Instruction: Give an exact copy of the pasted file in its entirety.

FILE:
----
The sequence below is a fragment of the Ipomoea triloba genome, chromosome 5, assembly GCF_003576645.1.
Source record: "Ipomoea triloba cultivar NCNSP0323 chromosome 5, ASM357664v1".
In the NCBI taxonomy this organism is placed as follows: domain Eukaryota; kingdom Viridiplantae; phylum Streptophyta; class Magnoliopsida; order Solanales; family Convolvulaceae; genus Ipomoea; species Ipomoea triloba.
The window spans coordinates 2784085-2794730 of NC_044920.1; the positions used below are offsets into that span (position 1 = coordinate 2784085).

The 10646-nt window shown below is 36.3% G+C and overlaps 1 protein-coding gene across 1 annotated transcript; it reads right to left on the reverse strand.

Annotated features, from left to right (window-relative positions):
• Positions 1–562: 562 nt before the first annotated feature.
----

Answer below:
The sequence below is a fragment of the Ipomoea triloba genome, chromosome 5, assembly GCF_003576645.1.
Source record: "Ipomoea triloba cultivar NCNSP0323 chromosome 5, ASM357664v1".
In the NCBI taxonomy this organism is placed as follows: domain Eukaryota; kingdom Viridiplantae; phylum Streptophyta; class Magnoliopsida; order Solanales; family Convolvulaceae; genus Ipomoea; species Ipomoea triloba.
The window spans coordinates 2784085-2794730 of NC_044920.1; the positions used below are offsets into that span (position 1 = coordinate 2784085).

The 10646-nt window shown below is 36.3% G+C and overlaps 1 protein-coding gene across 1 annotated transcript; it reads right to left on the reverse strand.

Annotated features, from left to right (window-relative positions):
• Positions 1–562: 562 nt before the first annotated feature.